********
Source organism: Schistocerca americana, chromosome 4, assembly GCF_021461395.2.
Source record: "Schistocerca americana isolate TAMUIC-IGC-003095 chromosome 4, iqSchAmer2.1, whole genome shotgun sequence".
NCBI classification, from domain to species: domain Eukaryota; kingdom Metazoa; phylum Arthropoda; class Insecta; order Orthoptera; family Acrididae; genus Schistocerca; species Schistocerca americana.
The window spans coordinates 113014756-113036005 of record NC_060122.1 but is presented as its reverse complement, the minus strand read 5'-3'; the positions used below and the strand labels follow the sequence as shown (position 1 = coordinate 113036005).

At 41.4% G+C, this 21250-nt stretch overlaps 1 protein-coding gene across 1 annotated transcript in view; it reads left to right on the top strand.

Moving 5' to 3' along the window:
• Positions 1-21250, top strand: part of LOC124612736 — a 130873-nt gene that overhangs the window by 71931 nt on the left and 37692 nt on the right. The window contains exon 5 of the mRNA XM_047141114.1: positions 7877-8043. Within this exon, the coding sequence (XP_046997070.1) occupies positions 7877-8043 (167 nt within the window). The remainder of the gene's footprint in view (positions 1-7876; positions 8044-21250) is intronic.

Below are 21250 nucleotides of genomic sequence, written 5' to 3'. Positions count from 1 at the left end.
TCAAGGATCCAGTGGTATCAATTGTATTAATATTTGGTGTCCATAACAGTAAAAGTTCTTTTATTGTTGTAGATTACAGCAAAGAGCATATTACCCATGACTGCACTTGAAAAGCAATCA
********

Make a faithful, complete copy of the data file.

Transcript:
Source organism: Schistocerca americana, chromosome 4, assembly GCF_021461395.2.
Source record: "Schistocerca americana isolate TAMUIC-IGC-003095 chromosome 4, iqSchAmer2.1, whole genome shotgun sequence".
NCBI classification, from domain to species: domain Eukaryota; kingdom Metazoa; phylum Arthropoda; class Insecta; order Orthoptera; family Acrididae; genus Schistocerca; species Schistocerca americana.
The window spans coordinates 113014756-113036005 of record NC_060122.1 but is presented as its reverse complement, the minus strand read 5'-3'; the positions used below and the strand labels follow the sequence as shown (position 1 = coordinate 113036005).

At 41.4% G+C, this 21250-nt stretch overlaps 1 protein-coding gene across 1 annotated transcript in view; it reads left to right on the top strand.

Moving 5' to 3' along the window:
• Positions 1-21250, top strand: part of LOC124612736 — a 130873-nt gene that overhangs the window by 71931 nt on the left and 37692 nt on the right. The window contains exon 5 of the mRNA XM_047141114.1: positions 7877-8043. Within this exon, the coding sequence (XP_046997070.1) occupies positions 7877-8043 (167 nt within the window). The remainder of the gene's footprint in view (positions 1-7876; positions 8044-21250) is intronic.

Below are 21250 nucleotides of genomic sequence, written 5' to 3'. Positions count from 1 at the left end.
TCAAGGATCCAGTGGTATCAATTGTATTAATATTTGGTGTCCATAACAGTAAAAGTTCTTTTATTGTTGTAGATTACAGCAAAGAGCATATTACCCATGACTGCACTTGAAAAGCAATCA